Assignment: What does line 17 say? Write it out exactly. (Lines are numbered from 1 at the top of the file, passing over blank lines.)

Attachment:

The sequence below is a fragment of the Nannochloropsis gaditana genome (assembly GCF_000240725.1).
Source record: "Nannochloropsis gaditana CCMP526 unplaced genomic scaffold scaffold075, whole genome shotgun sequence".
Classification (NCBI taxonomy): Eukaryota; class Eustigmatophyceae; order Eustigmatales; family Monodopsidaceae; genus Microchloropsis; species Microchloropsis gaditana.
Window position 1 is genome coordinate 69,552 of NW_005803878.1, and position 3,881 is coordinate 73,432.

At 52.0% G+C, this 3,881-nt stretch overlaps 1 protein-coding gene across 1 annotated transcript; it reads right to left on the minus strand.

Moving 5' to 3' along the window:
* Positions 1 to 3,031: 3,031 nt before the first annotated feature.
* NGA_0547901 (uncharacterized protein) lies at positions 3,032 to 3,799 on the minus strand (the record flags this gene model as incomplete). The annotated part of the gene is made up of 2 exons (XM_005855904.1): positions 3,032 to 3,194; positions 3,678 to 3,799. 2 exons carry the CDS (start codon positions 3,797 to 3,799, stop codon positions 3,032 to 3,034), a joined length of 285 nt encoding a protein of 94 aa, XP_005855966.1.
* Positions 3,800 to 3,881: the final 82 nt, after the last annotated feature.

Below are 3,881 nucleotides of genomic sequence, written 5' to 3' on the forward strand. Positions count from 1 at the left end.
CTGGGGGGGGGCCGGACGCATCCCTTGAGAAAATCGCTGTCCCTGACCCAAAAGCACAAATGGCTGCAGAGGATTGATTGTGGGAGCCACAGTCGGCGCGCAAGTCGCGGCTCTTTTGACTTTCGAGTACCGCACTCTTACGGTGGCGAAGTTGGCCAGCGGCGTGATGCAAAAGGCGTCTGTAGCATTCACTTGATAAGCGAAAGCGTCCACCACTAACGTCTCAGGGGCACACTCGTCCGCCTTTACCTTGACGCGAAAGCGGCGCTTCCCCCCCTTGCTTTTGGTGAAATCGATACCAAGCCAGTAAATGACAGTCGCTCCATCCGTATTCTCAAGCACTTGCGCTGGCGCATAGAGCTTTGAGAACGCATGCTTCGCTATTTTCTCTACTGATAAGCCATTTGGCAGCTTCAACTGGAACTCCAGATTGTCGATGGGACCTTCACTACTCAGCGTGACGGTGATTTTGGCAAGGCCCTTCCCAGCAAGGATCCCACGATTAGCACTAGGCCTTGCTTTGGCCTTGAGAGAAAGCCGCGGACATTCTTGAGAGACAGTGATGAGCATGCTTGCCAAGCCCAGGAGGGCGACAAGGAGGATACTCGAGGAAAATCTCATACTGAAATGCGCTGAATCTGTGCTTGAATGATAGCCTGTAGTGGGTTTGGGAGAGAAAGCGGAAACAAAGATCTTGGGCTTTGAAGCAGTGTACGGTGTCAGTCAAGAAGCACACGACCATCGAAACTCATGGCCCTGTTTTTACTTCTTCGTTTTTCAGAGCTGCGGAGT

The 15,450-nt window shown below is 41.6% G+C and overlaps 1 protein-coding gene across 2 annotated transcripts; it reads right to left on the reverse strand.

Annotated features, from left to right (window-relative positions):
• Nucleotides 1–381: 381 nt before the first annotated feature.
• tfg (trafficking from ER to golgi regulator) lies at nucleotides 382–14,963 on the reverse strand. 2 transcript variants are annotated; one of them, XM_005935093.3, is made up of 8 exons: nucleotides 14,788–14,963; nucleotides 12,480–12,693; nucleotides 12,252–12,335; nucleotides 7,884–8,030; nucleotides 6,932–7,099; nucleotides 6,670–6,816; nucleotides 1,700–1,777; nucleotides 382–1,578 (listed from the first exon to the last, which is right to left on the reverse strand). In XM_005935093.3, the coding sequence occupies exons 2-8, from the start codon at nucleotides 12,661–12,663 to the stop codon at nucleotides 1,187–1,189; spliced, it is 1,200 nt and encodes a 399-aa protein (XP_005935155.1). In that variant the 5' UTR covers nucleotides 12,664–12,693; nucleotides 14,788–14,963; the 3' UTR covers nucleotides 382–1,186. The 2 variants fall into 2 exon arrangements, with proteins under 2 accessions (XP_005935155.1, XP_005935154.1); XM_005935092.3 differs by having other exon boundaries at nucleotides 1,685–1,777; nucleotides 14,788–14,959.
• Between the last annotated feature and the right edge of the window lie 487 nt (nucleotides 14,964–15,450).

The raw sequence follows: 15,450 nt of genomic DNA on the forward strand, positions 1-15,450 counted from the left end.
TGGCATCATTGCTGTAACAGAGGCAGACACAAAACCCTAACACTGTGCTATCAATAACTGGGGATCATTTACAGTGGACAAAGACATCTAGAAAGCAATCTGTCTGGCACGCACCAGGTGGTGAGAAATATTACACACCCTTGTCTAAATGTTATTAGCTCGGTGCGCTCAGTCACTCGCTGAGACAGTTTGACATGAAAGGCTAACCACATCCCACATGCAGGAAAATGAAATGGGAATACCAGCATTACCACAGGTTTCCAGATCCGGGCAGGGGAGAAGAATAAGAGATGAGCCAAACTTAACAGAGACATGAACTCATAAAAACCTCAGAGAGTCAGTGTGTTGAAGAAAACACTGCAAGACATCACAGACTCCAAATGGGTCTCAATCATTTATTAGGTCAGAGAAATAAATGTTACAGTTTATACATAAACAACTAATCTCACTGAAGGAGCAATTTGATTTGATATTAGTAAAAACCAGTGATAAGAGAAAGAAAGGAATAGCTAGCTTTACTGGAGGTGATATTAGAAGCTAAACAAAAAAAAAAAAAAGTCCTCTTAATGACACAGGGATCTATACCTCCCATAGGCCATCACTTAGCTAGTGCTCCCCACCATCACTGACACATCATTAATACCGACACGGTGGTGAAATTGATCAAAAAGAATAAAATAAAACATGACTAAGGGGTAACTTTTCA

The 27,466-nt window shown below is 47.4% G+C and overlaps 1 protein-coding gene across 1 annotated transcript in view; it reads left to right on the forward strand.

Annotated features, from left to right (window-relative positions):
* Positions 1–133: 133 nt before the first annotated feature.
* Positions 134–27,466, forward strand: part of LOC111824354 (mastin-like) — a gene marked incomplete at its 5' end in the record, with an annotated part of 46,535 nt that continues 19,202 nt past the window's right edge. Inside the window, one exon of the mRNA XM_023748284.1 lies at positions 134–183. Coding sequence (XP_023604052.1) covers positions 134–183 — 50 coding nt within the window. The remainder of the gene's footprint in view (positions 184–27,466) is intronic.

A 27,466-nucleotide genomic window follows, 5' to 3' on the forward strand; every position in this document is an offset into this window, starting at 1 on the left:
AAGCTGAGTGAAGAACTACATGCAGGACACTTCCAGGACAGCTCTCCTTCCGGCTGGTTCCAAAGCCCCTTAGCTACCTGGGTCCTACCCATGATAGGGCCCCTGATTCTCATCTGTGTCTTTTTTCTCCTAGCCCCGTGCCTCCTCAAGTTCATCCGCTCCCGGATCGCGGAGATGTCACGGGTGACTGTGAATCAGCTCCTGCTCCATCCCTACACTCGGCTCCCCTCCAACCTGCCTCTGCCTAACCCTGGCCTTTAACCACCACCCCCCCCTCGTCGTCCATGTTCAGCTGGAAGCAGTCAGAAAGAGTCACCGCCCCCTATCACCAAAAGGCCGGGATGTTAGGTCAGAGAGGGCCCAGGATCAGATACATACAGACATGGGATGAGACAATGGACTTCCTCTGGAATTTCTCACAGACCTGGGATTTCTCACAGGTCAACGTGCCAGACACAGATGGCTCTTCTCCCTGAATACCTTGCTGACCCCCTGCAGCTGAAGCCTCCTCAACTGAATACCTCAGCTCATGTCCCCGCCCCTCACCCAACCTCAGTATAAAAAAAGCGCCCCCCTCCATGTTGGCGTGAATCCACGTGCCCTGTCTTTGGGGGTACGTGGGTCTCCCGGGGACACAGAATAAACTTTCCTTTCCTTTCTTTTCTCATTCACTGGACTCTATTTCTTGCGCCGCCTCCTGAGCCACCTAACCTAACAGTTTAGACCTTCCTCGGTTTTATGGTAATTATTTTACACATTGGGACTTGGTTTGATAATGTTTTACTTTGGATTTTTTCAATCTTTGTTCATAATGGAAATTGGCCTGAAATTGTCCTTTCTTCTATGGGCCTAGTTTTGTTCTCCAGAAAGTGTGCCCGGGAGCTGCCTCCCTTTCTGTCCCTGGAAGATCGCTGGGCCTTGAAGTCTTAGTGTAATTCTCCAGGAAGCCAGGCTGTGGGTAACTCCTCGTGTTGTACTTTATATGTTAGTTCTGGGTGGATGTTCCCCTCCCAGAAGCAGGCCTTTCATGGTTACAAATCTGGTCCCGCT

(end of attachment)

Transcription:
The raw sequence follows: 15,450 nt of genomic DNA on the forward strand, positions 1-15,450 counted from the left end.